Sick of Britain with its floods, fuel crises and freezing winter weather? Why not broaden your horizons with an overseas posting? As a civil engineer you are better placed than most to find relevant and rewarding work in any number of exotic localities. From the urban jungles of Asia to the tropical rainforests of Central America - your profession is a valid passport to a wealth of opportunities and experiences.
What is more, employers are more likely to look favourably on engineers who have worked outside the UK. 'There's so much to be learned from living and working abroad, ' says Mike Hanna, director of staff and administration at consultant Binnie Black & Veatch. 'It always broadens a person's outlook.'
A young engineer will usually exercise more responsibility in an overseas post, Hanna adds, 'and it also strengthens his or her ability to lead'.
'It certainly adds to an engineer's portfolio of skills, ' agrees Mike Bruton, the ICE's membership and human resources director, 'and we fully support the idea of gaining quality overseas experience.' If you are concerned about your professional development while you are away from home, he adds, it is worth noting that the Institution conducts reviews in some 30 countries - from Australia to Zimbabwe.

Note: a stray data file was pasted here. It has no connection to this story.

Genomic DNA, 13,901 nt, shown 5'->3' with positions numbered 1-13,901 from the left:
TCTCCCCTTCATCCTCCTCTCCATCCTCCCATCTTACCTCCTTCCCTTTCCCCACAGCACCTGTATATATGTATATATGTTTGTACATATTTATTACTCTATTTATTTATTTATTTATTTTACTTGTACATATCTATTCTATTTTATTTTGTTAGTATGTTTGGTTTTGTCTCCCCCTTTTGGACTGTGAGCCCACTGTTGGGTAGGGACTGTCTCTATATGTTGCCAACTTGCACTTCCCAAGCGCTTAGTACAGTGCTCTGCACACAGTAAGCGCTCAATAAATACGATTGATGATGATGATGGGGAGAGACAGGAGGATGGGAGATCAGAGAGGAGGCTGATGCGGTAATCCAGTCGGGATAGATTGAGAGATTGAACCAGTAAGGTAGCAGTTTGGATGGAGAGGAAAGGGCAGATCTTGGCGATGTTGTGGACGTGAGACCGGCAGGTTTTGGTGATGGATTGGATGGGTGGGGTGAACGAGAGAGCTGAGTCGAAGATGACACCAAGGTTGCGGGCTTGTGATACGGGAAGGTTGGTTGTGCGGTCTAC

Maunsell's international director Ed Plewa believes the experience gained from working abroad is invaluable. 'It can also be financially attractive, ' he adds, 'especially if you're working in a more aggressive environment.'
Joanne Wall (see Working Lives below) started working in Hong Kong in 1996 on an expatriate contract from Balfour Beatty.
'This included a generous provision for accommodation, ' she says, 'and a higher salary compensated for working six days a week with no overtime, away from home and family.'
Craig Covil, a British-educated civil and geotechnical engineer, has spent more than 10 years working overseas in Africa, Hong Kong and Australia, where he now works for Arup.
He believes the best career opportunities are available for those civil engineers willing to travel, but recommends getting a sound technical training - ideally an MSc - beforehand.
'Work for good companies with established names, ' he adds, 'as they have so much more to offer and have been doing it successfully for longer.'